Disclosure and Barring Service (DBS)

Post Office processes around 200,000 DBS checks in branch each year for a range of organisations and we’ve put some tips together to help explain the process.

teacher in classrom

DBS Checks Explained

 

When starting a new job, sometimes you might be required to provide more than personal and bank details to begin your new role. Your new employer might also ask you to complete a DBS (Disclosure and Barring Service) check. DBS checks are an important requirement for several job roles and allow you to work in your chosen field – from teaching, social work and childminding, through to veterinary nursing, solicitors and accounting. It’s a background check, to help employers make safer recruitment decisions and can – with the Enhanced check - prevent unsuitable people working with vulnerable groups (such as children). 

Post Office processes around 200,000 DBS checks in branch each year for a range of organisations and we’ve put some tips together to help explain the process and share all the details you need to get started.

What is a DBS check and what does a DBS check show?

There are three main types of DBS checks (previously known as CRB checks) – your employer should advise you on which one is required:

  • Basic: This is the lowest level of search, which checks for any unspent convictions. An employer can request this for any type of job, but it is usually required for roles dealing with the public – such as delivery drivers and charity workers. You can apply for this yourself, through Post Office on GOV.UK Verify.  

  • Standard: This reveals a higher level of detail than the Basic check – such as spent and unspent convictions, reprimands, cautions, and final warnings. It’s expected for roles that involve working with children or vulnerable adults – such as social workers or childminders. From this level of check upwards, you’ll need to submit more documents to prove your identity.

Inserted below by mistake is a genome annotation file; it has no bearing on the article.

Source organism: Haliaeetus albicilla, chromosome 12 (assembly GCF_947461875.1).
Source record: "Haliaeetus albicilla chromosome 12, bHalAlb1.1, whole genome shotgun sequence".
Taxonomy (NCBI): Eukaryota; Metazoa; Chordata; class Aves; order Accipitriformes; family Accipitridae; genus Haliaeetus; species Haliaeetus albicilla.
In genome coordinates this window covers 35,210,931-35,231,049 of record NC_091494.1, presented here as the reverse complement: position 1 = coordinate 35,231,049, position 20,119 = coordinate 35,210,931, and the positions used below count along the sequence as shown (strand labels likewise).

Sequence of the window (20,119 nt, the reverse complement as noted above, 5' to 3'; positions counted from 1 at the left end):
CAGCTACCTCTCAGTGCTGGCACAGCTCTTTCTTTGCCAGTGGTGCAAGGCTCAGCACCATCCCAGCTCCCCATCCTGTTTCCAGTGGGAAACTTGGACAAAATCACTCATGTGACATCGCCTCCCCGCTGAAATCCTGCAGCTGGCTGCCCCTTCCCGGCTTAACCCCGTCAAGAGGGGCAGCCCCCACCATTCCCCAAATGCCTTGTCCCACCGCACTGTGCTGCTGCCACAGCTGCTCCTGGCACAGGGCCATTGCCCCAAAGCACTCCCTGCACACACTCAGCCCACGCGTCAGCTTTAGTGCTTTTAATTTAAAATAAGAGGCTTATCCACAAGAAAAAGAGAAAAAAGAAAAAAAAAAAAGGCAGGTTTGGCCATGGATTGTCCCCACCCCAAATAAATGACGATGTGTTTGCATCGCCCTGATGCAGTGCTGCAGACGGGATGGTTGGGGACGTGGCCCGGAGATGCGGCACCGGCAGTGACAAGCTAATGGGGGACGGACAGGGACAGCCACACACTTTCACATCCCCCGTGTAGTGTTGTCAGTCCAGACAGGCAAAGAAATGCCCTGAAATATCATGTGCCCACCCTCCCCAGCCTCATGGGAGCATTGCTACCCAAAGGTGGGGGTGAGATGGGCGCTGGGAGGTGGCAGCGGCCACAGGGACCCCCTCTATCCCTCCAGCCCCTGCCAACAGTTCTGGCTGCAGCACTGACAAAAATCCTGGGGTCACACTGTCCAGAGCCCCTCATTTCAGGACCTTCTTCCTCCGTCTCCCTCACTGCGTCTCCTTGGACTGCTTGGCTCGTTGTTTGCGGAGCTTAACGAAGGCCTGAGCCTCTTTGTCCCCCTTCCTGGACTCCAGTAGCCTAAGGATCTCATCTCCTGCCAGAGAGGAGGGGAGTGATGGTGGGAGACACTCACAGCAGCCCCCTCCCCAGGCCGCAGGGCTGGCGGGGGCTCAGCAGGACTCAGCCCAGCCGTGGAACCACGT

• Enhanced: This covers everything within the Standard check, as well as any additional information held by police that would be relevant including searching barred lists (i.e. people who’ve been barred from working with children or vulnerable adults). Teachers, doctors and other people with high levels of responsibility in unsupervised conditions with children or vulnerable adults would usually expect this level of check.

 

How to get a DBS check

When it comes to applying for a Standard or Enhanced DBS check, your employer or the organisation you are engaging with will inform you who their preferred supplier is to complete the process with. You’ll begin the journey online and then you might need to provide original documents such as a Passport, driving license and recent bank statement, which you can bring to a Post Office along with copies and your application form. Document checking services are available in around 3,700 Post Offices across the UK.  

What’s the Post Office role in the process?

We’ll confirm that your documents are authentic and that they belong to you. If your documents include photographic evidence (e.g. a passport or driving license), we’ll even be able to confirm your identity. You then send your completed application form and certified copies back to DBS, your employer or partner organisation – and you’re ready to go.

How long does a DBS check take?

Basic DBS checks usually take up to 14 days. For Standard and Enhanced, you should normally receive a copy within four weeks, but this can vary depending on busier times – for instance an increase in seasonal workers across summer.

How long does a DBS check last?

DBS checks have no official expiry date, but it’s up to your employer to decide when a new check is required.

For more information regarding DBS checks and how to complete the process through Post Office please visit: https://www.postoffice.co.uk/identity/dbs-checks